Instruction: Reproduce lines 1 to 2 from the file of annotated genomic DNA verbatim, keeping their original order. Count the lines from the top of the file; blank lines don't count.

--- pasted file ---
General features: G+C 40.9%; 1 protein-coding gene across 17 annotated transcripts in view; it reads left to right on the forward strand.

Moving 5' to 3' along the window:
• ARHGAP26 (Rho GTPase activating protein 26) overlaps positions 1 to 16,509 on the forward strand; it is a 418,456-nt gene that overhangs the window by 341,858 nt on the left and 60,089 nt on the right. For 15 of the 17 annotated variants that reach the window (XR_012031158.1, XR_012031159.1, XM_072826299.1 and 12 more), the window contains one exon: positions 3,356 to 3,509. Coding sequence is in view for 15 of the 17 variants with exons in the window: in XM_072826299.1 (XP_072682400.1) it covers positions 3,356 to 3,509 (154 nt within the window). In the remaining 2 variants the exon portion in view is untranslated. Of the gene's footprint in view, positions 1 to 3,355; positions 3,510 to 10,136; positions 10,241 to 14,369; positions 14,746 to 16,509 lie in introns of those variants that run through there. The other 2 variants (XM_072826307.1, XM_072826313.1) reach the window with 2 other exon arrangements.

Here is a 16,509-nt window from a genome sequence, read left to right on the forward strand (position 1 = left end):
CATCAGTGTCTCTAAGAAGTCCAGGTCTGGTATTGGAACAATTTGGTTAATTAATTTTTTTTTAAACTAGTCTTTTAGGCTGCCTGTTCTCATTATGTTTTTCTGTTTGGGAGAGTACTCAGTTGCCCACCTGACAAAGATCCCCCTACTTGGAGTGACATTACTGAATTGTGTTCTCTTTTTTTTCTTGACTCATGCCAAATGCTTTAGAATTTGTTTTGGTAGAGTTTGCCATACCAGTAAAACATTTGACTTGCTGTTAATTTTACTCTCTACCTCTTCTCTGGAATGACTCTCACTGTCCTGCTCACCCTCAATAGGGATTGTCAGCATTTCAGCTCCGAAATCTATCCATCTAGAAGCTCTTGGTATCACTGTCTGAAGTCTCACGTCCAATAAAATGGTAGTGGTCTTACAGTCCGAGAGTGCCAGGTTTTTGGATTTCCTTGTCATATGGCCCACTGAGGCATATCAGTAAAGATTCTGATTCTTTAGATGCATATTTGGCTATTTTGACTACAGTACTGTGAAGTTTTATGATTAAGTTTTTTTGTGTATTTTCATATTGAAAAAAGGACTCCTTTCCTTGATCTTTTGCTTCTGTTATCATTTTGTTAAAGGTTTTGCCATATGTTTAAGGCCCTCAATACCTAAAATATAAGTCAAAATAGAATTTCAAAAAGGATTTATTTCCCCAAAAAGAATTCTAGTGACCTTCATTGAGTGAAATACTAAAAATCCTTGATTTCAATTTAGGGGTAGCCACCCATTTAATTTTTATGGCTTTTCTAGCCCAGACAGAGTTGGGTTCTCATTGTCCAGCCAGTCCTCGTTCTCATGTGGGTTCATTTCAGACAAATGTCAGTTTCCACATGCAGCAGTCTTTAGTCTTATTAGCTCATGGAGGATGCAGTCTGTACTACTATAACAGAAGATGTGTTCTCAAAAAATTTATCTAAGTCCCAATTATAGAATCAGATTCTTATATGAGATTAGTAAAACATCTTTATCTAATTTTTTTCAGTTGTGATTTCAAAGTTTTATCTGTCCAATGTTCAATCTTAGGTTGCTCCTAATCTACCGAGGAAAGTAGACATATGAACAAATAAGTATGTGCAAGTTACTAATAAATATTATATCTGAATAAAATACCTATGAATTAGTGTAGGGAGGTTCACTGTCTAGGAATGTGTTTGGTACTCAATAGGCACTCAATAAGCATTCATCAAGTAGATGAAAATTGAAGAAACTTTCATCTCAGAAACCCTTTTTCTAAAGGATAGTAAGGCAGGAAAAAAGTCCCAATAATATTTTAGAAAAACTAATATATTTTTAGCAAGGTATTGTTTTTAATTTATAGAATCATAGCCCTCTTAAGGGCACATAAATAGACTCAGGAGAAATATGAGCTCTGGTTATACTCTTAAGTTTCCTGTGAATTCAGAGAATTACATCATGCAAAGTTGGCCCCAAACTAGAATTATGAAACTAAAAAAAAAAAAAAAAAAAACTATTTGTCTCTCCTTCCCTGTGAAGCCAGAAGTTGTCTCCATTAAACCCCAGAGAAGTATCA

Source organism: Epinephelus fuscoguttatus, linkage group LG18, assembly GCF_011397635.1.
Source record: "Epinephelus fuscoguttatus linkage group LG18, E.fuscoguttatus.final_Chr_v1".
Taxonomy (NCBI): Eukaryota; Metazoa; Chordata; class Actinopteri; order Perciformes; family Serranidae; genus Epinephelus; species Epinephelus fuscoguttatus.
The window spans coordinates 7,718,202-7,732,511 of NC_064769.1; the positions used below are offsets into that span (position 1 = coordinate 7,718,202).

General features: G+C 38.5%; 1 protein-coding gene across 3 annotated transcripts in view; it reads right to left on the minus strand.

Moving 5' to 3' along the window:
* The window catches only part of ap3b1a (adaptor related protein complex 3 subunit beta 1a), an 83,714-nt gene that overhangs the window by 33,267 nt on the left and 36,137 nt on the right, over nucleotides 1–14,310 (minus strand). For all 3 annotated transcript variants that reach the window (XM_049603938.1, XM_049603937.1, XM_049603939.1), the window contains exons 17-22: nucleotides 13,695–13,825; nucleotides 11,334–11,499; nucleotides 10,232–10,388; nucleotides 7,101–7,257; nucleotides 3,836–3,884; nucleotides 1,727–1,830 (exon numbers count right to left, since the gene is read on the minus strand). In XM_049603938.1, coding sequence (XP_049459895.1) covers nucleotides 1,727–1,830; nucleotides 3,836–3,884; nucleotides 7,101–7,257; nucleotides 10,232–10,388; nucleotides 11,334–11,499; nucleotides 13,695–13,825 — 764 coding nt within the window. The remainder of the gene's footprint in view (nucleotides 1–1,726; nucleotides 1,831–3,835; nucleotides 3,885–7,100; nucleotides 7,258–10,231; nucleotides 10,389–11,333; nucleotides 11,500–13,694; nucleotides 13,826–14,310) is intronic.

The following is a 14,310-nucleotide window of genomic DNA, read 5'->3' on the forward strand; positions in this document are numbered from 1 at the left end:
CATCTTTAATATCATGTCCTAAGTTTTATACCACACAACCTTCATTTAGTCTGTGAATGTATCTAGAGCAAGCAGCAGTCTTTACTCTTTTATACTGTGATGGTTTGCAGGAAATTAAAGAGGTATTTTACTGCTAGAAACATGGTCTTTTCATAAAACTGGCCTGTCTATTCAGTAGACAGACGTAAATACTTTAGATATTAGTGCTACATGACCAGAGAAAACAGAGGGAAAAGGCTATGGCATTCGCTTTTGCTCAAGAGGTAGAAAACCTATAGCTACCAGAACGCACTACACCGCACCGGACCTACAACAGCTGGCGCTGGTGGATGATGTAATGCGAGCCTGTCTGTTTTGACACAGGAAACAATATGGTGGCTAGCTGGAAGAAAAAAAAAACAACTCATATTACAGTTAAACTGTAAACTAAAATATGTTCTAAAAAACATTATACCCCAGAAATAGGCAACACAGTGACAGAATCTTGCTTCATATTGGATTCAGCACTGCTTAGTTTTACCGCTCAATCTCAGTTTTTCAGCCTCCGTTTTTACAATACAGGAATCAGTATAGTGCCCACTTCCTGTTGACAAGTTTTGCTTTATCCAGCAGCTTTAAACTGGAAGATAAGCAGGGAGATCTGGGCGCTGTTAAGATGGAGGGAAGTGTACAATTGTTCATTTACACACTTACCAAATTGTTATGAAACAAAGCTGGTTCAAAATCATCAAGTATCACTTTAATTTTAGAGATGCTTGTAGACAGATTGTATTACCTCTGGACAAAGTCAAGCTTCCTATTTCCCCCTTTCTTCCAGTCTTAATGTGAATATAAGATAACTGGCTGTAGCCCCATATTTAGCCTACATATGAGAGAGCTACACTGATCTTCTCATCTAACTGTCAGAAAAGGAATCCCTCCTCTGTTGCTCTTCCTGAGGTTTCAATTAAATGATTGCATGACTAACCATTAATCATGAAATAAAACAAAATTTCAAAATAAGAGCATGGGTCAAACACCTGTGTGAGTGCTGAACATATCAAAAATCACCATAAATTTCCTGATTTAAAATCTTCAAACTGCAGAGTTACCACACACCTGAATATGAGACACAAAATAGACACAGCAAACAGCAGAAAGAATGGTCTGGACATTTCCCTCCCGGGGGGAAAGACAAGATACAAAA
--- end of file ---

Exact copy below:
General features: G+C 40.9%; 1 protein-coding gene across 17 annotated transcripts in view; it reads left to right on the forward strand.

Moving 5' to 3' along the window: